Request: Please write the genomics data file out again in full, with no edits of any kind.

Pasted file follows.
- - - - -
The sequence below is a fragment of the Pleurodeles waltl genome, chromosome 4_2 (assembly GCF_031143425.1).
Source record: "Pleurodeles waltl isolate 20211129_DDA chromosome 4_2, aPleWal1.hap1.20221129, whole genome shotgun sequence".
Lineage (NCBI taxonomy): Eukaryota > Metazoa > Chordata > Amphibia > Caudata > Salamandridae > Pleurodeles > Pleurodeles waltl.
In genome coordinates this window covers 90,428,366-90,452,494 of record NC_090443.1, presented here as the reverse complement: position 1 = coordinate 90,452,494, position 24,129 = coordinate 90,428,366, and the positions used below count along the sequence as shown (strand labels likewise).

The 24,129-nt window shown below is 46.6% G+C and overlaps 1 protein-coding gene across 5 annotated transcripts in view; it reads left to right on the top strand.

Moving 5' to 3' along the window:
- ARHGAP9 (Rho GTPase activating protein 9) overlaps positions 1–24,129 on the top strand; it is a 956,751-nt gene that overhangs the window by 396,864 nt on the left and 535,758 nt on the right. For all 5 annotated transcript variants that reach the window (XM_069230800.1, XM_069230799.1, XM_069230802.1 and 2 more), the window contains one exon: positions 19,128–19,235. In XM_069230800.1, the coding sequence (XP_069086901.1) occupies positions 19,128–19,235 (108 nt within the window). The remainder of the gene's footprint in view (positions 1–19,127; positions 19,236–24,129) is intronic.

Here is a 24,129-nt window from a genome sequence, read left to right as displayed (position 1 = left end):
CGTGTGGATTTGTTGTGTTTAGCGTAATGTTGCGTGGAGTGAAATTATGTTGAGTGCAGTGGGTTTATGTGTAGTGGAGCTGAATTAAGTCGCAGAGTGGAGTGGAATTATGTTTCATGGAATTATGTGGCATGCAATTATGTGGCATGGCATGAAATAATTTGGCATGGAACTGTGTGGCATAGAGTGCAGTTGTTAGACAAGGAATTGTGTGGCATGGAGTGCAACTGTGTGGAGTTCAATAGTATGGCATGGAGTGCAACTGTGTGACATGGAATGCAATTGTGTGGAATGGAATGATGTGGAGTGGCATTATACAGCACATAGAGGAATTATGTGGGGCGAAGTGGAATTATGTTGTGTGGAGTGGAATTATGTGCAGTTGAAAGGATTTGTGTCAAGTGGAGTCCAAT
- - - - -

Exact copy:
The sequence below is a fragment of the Pleurodeles waltl genome, chromosome 4_2 (assembly GCF_031143425.1).
Source record: "Pleurodeles waltl isolate 20211129_DDA chromosome 4_2, aPleWal1.hap1.20221129, whole genome shotgun sequence".
Lineage (NCBI taxonomy): Eukaryota > Metazoa > Chordata > Amphibia > Caudata > Salamandridae > Pleurodeles > Pleurodeles waltl.
In genome coordinates this window covers 90,428,366-90,452,494 of record NC_090443.1, presented here as the reverse complement: position 1 = coordinate 90,452,494, position 24,129 = coordinate 90,428,366, and the positions used below count along the sequence as shown (strand labels likewise).

The 24,129-nt window shown below is 46.6% G+C and overlaps 1 protein-coding gene across 5 annotated transcripts in view; it reads left to right on the top strand.

Moving 5' to 3' along the window:
- ARHGAP9 (Rho GTPase activating protein 9) overlaps positions 1–24,129 on the top strand; it is a 956,751-nt gene that overhangs the window by 396,864 nt on the left and 535,758 nt on the right. For all 5 annotated transcript variants that reach the window (XM_069230800.1, XM_069230799.1, XM_069230802.1 and 2 more), the window contains one exon: positions 19,128–19,235. In XM_069230800.1, the coding sequence (XP_069086901.1) occupies positions 19,128–19,235 (108 nt within the window). The remainder of the gene's footprint in view (positions 1–19,127; positions 19,236–24,129) is intronic.

Here is a 24,129-nt window from a genome sequence, read left to right as displayed (position 1 = left end):
CGTGTGGATTTGTTGTGTTTAGCGTAATGTTGCGTGGAGTGAAATTATGTTGAGTGCAGTGGGTTTATGTGTAGTGGAGCTGAATTAAGTCGCAGAGTGGAGTGGAATTATGTTTCATGGAATTATGTGGCATGCAATTATGTGGCATGGCATGAAATAATTTGGCATGGAACTGTGTGGCATAGAGTGCAGTTGTTAGACAAGGAATTGTGTGGCATGGAGTGCAACTGTGTGGAGTTCAATAGTATGGCATGGAGTGCAACTGTGTGACATGGAATGCAATTGTGTGGAATGGAATGATGTGGAGTGGCATTATACAGCACATAGAGGAATTATGTGGGGCGAAGTGGAATTATGTTGTGTGGAGTGGAATTATGTGCAGTTGAAAGGATTTGTGTCAAGTGGAGTCCAAT